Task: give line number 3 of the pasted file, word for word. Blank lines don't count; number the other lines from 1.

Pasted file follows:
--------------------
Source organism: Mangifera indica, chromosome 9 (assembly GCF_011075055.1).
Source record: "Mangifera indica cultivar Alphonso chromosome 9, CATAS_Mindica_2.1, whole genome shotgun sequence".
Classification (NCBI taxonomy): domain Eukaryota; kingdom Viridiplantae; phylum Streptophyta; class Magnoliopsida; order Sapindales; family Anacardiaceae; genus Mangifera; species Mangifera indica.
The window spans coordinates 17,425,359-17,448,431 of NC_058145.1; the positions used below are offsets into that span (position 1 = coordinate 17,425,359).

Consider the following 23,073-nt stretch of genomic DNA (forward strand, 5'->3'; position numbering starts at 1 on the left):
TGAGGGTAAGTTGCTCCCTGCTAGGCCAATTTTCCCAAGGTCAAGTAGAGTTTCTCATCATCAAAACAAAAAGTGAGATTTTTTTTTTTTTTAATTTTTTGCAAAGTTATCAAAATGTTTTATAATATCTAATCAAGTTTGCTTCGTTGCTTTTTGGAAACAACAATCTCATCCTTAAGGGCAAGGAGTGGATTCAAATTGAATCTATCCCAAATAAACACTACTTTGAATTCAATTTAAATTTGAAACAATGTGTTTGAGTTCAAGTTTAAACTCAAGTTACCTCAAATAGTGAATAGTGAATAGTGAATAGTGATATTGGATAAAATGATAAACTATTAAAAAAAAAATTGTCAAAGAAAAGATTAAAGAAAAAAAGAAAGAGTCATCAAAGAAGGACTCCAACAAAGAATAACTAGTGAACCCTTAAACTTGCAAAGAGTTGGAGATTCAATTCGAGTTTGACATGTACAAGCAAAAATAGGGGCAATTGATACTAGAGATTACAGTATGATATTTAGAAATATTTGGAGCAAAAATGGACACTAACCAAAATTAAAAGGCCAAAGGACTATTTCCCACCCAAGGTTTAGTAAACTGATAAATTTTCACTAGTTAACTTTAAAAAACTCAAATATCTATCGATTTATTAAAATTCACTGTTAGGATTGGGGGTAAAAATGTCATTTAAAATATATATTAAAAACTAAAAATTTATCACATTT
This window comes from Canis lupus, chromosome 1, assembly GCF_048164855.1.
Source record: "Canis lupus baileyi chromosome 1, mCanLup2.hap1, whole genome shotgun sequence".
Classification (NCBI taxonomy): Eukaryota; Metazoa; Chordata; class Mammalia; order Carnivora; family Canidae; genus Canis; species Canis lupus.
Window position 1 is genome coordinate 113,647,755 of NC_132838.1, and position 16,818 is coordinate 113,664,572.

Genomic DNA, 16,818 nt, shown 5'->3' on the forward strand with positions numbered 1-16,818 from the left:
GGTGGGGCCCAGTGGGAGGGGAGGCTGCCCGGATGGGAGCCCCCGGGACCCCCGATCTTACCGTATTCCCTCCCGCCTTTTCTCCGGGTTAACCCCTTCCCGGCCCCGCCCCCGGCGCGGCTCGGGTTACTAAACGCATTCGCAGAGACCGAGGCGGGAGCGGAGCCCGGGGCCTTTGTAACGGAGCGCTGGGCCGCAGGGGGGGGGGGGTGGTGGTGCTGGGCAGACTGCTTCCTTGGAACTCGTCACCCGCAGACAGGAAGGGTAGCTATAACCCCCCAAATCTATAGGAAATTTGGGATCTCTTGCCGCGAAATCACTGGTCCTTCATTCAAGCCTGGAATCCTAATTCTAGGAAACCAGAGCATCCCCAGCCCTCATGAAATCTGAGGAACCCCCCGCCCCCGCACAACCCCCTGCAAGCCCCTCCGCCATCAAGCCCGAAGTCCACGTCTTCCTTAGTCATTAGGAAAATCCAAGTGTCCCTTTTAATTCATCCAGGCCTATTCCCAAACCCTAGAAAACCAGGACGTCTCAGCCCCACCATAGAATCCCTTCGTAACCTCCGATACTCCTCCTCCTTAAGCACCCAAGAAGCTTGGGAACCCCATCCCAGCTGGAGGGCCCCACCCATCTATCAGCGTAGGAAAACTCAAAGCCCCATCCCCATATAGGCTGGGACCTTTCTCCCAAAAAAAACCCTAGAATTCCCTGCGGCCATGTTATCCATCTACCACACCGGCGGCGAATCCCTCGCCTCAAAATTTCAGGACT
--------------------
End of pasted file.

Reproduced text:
Classification (NCBI taxonomy): domain Eukaryota; kingdom Viridiplantae; phylum Streptophyta; class Magnoliopsida; order Sapindales; family Anacardiaceae; genus Mangifera; species Mangifera indica.